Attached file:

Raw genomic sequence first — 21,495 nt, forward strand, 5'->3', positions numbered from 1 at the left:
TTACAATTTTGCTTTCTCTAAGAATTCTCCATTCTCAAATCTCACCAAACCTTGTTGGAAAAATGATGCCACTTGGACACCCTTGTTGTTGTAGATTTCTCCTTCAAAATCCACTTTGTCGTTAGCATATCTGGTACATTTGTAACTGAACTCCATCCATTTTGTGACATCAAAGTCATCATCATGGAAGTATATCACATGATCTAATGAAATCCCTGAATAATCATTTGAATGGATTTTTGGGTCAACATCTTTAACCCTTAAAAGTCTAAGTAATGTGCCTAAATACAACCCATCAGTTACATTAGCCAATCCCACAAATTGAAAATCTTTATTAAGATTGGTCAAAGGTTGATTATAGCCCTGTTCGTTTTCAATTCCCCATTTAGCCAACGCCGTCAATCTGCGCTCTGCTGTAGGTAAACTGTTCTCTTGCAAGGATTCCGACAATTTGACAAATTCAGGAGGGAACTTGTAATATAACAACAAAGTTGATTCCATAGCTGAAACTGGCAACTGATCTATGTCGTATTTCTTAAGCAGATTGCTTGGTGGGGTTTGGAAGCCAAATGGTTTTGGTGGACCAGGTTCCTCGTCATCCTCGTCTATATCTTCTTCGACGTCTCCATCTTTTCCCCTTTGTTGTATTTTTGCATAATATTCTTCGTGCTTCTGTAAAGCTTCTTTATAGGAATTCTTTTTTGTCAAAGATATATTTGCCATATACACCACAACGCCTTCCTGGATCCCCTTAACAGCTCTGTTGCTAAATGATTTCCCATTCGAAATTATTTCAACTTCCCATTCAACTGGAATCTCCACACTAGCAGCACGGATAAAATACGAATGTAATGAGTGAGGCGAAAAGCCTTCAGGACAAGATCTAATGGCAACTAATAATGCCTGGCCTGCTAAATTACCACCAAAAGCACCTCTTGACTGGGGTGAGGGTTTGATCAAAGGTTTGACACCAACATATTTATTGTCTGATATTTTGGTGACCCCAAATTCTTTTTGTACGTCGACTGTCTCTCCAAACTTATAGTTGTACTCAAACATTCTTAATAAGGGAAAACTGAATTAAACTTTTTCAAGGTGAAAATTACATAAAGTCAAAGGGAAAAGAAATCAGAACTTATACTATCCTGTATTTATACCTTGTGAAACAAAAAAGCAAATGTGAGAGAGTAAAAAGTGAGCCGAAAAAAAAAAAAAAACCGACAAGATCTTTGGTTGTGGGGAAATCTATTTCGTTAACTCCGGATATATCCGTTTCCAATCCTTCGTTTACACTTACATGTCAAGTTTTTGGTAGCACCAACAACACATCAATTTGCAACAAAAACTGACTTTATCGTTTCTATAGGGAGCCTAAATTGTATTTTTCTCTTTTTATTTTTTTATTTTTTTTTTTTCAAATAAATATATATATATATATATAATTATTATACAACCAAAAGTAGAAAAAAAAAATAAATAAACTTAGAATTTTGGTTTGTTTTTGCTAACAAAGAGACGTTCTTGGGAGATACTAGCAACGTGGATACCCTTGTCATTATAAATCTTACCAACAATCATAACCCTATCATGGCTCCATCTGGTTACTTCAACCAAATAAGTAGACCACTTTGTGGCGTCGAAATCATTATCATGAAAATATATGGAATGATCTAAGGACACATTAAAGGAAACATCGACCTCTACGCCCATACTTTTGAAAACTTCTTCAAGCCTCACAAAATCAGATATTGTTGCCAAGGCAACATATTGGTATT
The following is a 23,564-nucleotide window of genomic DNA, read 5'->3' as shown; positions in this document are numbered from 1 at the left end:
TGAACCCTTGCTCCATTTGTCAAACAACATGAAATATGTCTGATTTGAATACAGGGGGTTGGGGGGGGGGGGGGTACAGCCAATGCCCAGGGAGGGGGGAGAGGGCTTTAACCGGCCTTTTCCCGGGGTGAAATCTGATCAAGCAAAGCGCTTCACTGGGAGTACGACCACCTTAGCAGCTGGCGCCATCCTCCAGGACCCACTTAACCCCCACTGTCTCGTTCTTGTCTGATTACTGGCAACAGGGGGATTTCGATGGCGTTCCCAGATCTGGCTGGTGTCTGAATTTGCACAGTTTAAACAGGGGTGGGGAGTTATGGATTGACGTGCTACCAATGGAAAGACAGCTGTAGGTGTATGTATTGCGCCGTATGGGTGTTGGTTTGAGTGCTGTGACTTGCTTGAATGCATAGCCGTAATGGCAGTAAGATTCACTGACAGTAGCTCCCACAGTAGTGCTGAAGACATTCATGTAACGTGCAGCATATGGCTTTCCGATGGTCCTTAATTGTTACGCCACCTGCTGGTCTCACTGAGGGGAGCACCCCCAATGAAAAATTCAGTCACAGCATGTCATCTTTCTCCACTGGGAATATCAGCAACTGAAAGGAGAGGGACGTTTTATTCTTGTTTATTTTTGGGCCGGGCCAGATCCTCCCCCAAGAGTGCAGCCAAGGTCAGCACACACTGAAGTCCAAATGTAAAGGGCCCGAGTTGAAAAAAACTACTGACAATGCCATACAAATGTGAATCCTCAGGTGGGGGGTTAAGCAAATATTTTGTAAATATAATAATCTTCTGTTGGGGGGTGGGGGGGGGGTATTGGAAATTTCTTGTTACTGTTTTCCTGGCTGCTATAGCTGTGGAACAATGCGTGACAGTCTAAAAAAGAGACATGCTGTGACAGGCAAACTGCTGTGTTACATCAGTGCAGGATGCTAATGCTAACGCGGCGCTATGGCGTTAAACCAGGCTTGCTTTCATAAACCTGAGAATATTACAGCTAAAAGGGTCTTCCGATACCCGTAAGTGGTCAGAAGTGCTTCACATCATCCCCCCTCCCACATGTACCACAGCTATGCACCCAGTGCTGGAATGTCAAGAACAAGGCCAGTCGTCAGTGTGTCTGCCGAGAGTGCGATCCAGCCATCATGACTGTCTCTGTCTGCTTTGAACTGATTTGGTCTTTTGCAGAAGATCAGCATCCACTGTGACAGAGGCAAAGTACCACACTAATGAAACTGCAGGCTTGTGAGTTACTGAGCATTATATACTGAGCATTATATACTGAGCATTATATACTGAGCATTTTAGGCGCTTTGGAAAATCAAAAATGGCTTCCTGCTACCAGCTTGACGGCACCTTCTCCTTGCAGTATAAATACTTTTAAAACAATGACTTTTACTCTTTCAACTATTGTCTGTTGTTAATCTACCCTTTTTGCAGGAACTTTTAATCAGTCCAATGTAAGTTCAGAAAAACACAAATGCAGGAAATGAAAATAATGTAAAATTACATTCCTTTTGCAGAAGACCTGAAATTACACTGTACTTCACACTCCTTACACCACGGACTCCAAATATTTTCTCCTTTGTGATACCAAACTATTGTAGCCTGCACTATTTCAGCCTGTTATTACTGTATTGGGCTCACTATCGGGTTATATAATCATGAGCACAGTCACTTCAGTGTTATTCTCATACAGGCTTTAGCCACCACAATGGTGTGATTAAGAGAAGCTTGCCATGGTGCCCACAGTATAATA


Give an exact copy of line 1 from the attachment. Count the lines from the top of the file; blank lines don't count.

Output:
Raw genomic sequence first — 21,495 nt, forward strand, 5'->3', positions numbered from 1 at the left: